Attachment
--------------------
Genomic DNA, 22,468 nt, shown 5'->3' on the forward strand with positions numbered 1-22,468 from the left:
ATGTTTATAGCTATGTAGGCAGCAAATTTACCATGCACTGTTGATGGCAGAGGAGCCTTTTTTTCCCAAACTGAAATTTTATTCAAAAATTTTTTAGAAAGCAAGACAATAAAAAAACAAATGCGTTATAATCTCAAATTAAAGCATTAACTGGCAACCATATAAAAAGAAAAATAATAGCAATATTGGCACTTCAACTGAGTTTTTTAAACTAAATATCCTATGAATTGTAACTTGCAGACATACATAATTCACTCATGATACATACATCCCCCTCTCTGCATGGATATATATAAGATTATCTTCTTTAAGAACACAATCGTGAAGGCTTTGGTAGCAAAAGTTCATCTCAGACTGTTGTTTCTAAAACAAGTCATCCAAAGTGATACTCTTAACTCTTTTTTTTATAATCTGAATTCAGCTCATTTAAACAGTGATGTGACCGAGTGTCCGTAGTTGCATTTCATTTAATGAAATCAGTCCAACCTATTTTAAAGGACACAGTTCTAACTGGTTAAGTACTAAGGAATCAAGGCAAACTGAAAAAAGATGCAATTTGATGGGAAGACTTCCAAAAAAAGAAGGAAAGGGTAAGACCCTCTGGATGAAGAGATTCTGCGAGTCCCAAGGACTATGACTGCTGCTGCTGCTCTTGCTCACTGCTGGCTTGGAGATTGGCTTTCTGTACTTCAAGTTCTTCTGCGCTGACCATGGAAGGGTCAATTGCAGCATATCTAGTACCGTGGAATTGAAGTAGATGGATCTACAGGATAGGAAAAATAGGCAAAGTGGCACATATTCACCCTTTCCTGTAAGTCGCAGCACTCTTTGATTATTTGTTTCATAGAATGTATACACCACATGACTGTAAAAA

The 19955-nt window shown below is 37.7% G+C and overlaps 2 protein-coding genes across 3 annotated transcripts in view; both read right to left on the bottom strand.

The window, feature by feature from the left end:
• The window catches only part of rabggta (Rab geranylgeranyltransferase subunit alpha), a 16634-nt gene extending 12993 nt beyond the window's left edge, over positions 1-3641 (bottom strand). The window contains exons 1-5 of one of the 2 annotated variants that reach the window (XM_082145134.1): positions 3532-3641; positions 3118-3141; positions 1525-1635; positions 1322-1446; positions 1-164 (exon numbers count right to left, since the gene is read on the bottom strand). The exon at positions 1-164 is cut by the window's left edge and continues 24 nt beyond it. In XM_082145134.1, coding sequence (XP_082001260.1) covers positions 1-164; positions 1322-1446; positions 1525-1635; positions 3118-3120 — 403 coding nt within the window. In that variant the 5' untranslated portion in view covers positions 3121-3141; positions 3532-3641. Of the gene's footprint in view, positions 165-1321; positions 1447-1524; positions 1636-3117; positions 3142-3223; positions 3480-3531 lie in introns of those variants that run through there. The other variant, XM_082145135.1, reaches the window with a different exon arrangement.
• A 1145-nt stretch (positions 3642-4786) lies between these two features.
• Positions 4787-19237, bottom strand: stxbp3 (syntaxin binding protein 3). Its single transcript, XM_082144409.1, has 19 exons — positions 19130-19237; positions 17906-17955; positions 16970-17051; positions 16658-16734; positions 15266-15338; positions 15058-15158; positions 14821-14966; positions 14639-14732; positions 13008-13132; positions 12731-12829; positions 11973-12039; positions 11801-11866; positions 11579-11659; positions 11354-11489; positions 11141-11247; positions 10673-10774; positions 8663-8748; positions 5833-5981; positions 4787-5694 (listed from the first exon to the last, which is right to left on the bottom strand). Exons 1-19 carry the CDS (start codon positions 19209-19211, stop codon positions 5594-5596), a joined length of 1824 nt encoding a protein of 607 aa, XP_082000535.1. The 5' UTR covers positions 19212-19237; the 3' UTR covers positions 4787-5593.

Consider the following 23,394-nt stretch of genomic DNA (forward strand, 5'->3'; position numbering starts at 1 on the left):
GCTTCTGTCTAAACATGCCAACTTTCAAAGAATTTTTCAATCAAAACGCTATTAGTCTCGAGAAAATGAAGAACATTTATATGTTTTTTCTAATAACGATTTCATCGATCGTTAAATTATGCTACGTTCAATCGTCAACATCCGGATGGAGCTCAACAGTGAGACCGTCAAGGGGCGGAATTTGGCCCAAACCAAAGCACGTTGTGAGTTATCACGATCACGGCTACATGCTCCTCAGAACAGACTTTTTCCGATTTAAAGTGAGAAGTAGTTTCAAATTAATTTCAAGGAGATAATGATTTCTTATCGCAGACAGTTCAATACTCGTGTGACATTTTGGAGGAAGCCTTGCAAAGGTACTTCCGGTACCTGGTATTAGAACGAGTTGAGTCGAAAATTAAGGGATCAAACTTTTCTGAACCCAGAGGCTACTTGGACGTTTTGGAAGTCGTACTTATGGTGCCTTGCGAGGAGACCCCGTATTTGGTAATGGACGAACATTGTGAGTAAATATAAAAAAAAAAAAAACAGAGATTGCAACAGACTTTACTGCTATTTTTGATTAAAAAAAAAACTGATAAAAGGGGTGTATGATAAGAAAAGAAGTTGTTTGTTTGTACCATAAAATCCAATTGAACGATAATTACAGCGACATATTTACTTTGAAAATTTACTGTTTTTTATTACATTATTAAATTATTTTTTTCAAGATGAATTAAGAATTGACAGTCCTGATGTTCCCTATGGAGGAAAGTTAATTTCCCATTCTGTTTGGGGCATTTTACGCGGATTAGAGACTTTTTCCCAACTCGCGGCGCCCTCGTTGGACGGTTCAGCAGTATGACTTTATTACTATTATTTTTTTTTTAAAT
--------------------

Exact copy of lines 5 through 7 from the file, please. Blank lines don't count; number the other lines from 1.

• The window catches only part of rabggta (Rab geranylgeranyltransferase subunit alpha), a 16634-nt gene extending 12993 nt beyond the window's left edge, over positions 1-3641 (bottom strand). The window contains exons 1-5 of one of the 2 annotated variants that reach the window (XM_082145134.1): positions 3532-3641; positions 3118-3141; positions 1525-1635; positions 1322-1446; positions 1-164 (exon numbers count right to left, since the gene is read on the bottom strand). The exon at positions 1-164 is cut by the window's left edge and continues 24 nt beyond it. In XM_082145134.1, coding sequence (XP_082001260.1) covers positions 1-164; positions 1322-1446; positions 1525-1635; positions 3118-3120 — 403 coding nt within the window. In that variant the 5' untranslated portion in view covers positions 3121-3141; positions 3532-3641. Of the gene's footprint in view, positions 165-1321; positions 1447-1524; positions 1636-3117; positions 3142-3223; positions 3480-3531 lie in introns of those variants that run through there. The other variant, XM_082145135.1, reaches the window with a different exon arrangement.
• A 1145-nt stretch (positions 3642-4786) lies between these two features.
• Positions 4787-19237, bottom strand: stxbp3 (syntaxin binding protein 3). Its single transcript, XM_082144409.1, has 19 exons — positions 19130-19237; positions 17906-17955; positions 16970-17051; positions 16658-16734; positions 15266-15338; positions 15058-15158; positions 14821-14966; positions 14639-14732; positions 13008-13132; positions 12731-12829; positions 11973-12039; positions 11801-11866; positions 11579-11659; positions 11354-11489; positions 11141-11247; positions 10673-10774; positions 8663-8748; positions 5833-5981; positions 4787-5694 (listed from the first exon to the last, which is right to left on the bottom strand). Exons 1-19 carry the CDS (start codon positions 19209-19211, stop codon positions 5594-5596), a joined length of 1824 nt encoding a protein of 607 aa, XP_082000535.1. The 5' UTR covers positions 19212-19237; the 3' UTR covers positions 4787-5593.